In this blog, we would like to introduce the three most common newborn screening tests
- Screening for metabolic diseases in newborns
- Newborn hearing screening
- TSH screening
Screening for genetic metabolic diseases
Of the above-mentioned screening tests, this one is most important to read about as it is the test most neglected in South Africa. In fact, less than 1% of babies are screened for metabolic disease at birth!
Metabolic screening at birth is part of routine care in all developed and many developing countries. In Egypt more than 95% of babies are screened, and in Iran more than 85%.
But what are metabolic diseases? In most cases a metabolic disease leads to the body not being able to break down or to use a certain component of food. This causes a toxic build-up of this substance in the brain and liver, and other tissues. With some of these diseases babies are killed by their condition in the early weeks of life, while others develop permanent disabilities. In others it may take 2-3 years before symptoms start showing and a diagnosis is made.
There are hundreds of genetic metabolic diseases known to us, and new ones are still being discovered.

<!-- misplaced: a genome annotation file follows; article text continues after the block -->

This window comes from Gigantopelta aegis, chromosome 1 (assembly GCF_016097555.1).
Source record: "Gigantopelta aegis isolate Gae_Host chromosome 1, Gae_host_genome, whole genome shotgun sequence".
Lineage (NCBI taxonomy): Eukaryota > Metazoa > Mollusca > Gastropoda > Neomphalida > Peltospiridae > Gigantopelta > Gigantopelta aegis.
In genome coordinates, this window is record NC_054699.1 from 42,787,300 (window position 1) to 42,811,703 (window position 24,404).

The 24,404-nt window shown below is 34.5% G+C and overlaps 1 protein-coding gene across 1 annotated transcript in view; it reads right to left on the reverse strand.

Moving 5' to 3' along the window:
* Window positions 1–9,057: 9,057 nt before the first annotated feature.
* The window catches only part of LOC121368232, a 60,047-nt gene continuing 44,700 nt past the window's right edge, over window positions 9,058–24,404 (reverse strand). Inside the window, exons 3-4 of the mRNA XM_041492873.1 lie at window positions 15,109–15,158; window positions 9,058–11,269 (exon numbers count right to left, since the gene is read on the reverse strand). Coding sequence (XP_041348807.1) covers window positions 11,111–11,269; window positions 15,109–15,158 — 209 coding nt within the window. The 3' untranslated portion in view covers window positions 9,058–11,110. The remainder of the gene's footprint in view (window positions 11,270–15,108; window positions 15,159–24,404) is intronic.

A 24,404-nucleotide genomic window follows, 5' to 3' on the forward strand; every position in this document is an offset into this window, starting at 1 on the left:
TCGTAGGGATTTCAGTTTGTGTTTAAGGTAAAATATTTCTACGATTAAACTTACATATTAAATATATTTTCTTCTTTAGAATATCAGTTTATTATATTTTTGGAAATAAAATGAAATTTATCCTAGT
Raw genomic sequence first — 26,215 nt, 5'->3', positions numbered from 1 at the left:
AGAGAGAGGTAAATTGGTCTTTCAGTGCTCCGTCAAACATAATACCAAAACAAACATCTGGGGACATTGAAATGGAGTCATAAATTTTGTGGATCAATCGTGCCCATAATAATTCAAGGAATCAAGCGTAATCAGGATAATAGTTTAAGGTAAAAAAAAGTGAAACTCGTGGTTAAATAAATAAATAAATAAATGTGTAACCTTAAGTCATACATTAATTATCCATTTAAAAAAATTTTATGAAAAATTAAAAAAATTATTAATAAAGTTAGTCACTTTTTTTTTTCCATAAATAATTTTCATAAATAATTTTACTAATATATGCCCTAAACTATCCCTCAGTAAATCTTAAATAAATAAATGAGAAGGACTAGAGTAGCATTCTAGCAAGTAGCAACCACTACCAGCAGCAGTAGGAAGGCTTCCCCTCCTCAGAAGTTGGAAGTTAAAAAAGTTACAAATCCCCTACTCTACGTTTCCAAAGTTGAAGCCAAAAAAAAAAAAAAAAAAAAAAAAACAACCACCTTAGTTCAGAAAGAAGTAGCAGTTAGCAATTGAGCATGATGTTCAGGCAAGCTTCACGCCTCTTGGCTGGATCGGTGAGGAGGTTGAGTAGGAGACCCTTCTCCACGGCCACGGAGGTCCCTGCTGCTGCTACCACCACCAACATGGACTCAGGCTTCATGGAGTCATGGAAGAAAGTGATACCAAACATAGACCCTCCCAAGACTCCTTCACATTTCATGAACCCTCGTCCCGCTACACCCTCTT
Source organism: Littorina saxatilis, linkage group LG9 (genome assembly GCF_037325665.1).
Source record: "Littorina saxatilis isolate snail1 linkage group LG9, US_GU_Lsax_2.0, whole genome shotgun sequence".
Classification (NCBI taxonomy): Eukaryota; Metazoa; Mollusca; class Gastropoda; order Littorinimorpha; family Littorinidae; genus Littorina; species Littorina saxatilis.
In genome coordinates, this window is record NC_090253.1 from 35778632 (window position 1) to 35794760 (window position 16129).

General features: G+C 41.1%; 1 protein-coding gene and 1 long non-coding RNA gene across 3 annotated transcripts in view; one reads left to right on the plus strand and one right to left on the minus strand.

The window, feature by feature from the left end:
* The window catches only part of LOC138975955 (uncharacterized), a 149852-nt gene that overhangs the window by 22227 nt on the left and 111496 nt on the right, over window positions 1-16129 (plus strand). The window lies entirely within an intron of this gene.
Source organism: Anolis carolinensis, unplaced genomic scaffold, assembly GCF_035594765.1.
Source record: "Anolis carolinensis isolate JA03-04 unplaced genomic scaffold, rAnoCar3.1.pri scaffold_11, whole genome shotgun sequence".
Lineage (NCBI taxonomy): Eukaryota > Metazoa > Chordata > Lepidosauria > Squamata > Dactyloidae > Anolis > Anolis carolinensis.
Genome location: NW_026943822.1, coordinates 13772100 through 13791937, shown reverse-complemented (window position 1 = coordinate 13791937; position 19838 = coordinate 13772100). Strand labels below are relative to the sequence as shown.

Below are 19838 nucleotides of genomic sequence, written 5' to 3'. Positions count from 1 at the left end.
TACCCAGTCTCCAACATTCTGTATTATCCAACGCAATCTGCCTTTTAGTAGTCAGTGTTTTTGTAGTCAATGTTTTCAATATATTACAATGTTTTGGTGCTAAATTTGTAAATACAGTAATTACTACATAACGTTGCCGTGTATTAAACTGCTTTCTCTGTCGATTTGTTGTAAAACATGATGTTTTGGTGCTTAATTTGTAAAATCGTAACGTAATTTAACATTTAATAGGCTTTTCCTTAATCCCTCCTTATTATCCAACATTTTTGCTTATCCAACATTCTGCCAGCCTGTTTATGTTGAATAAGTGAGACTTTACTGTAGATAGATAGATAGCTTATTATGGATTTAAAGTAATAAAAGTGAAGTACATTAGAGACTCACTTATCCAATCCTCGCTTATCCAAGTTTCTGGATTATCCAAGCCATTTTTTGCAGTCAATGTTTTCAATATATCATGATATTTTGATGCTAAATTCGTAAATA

If an early diagnosis is made most of these conditions can be treated effectively, and any long term harm can successfully be prevented. A child that would otherwise have gotten brain damage or even died, will be able to live a normal life.
Most healthcare practitioners do not recommend screening, as they feel that the incidence of these diseases is so low that it does not justify the cost of screening. This is simply not true. In South Africa it is estimated that between 1 in 1000 and 1 in 2000 babies born with a genetic metabolic disease. Some of these diseases are even more prevalent in certain population groups in our country than in the rest of the world.
To put it in perspective, 1 in 500 babies are born with Down’s Syndrome, and 1 in 2000 children will develop Leukaemia. Yet these conditions are not seen as exceptionally rare.